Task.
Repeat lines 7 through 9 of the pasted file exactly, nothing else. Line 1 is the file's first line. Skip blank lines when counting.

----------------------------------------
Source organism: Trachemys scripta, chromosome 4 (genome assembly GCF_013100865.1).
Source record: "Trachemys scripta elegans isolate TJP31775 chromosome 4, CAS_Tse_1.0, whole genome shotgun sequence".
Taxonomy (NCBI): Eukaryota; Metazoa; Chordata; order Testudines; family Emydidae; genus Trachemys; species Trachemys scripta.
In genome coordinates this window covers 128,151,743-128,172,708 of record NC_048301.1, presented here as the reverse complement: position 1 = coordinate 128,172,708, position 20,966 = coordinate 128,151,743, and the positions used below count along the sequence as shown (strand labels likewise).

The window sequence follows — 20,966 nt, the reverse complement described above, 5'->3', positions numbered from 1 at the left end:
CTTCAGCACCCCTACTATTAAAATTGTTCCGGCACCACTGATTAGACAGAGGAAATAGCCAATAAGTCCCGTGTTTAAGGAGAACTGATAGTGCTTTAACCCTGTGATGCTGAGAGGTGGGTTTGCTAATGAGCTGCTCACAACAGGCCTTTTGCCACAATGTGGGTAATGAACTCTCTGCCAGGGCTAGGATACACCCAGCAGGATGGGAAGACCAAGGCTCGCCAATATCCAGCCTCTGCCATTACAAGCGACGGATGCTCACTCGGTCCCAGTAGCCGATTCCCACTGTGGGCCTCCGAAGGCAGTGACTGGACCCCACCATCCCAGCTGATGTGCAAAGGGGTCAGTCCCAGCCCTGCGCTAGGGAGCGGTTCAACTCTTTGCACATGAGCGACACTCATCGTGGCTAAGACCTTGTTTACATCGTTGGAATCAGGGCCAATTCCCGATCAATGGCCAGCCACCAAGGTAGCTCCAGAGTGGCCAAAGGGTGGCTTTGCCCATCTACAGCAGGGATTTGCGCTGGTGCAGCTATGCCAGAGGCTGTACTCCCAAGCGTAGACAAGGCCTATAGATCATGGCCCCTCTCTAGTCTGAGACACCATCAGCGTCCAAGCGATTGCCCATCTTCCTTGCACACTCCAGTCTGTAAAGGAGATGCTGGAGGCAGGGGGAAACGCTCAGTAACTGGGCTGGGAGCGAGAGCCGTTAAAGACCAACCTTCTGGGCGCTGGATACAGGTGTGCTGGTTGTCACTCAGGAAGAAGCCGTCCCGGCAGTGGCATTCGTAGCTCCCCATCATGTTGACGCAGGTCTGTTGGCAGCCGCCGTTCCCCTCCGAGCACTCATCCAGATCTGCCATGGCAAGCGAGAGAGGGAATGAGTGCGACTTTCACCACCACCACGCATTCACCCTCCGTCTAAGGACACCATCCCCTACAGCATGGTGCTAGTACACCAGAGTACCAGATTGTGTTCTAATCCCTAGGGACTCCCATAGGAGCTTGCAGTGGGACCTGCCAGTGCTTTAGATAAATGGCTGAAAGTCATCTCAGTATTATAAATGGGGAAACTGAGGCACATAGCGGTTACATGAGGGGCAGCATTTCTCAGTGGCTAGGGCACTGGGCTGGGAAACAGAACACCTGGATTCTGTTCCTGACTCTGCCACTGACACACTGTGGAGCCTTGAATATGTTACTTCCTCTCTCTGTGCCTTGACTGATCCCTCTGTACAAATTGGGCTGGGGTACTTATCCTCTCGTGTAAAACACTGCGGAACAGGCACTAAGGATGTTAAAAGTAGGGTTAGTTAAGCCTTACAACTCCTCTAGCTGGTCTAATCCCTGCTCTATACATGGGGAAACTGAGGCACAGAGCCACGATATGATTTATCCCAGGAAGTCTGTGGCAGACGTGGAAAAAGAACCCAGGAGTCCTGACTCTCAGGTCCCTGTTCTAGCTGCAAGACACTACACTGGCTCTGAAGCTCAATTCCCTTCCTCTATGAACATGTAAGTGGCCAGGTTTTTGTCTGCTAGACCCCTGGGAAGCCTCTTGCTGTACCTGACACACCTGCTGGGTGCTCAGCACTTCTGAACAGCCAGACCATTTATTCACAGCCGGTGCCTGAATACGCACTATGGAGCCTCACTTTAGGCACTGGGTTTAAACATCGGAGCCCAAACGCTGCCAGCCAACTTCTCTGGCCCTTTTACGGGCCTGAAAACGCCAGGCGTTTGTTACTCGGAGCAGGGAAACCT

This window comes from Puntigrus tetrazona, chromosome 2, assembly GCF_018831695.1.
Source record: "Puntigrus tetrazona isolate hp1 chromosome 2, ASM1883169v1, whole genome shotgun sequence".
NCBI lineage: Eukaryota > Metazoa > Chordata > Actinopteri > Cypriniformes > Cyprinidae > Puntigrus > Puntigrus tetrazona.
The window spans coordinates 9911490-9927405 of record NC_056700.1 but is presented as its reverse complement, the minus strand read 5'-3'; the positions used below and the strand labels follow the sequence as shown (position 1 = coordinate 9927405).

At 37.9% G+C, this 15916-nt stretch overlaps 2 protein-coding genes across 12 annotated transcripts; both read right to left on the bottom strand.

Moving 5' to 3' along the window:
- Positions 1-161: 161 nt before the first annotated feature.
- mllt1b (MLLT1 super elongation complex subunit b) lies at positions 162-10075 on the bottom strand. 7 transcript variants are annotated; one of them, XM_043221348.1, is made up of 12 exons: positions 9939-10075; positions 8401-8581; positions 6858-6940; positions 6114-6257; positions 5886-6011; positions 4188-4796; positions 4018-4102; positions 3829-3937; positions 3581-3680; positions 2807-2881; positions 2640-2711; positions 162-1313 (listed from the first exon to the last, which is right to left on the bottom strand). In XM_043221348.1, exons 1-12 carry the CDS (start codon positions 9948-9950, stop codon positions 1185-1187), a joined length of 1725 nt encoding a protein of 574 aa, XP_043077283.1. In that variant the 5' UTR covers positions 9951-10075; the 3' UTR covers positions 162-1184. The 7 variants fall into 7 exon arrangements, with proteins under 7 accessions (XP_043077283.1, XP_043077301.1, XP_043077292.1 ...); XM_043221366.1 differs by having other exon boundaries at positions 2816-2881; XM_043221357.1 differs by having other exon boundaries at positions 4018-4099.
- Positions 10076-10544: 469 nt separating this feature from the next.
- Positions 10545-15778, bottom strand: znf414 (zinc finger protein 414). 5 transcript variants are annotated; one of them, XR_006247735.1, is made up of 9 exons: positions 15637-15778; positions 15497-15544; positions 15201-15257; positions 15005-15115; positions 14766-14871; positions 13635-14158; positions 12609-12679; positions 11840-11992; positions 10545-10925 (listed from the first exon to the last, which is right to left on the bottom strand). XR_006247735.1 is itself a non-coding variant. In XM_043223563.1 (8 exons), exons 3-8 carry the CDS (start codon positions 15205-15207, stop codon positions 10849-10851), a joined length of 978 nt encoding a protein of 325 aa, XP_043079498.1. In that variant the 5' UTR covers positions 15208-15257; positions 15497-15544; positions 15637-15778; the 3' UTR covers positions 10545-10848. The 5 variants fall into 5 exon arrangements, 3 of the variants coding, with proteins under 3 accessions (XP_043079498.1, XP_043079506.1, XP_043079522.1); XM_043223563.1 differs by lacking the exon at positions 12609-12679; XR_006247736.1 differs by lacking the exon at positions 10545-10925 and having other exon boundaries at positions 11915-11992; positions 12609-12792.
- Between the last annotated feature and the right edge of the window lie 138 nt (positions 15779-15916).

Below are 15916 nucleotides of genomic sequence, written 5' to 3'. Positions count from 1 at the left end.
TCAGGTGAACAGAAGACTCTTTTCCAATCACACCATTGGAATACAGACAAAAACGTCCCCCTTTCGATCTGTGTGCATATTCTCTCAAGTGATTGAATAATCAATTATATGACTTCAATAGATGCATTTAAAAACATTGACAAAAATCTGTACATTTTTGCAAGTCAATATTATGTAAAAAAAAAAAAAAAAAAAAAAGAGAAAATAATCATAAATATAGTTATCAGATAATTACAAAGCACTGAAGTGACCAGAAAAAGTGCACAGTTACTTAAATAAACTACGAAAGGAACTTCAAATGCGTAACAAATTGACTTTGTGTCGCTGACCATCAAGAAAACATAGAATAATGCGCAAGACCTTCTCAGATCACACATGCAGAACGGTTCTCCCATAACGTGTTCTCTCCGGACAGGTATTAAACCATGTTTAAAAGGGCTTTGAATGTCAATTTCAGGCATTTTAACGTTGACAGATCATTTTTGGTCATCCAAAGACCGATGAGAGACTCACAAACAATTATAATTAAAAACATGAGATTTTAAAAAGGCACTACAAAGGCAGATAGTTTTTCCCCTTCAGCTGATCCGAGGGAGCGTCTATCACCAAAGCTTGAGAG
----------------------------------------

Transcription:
This window comes from Puntigrus tetrazona, chromosome 2, assembly GCF_018831695.1.
Source record: "Puntigrus tetrazona isolate hp1 chromosome 2, ASM1883169v1, whole genome shotgun sequence".
NCBI lineage: Eukaryota > Metazoa > Chordata > Actinopteri > Cypriniformes > Cyprinidae > Puntigrus > Puntigrus tetrazona.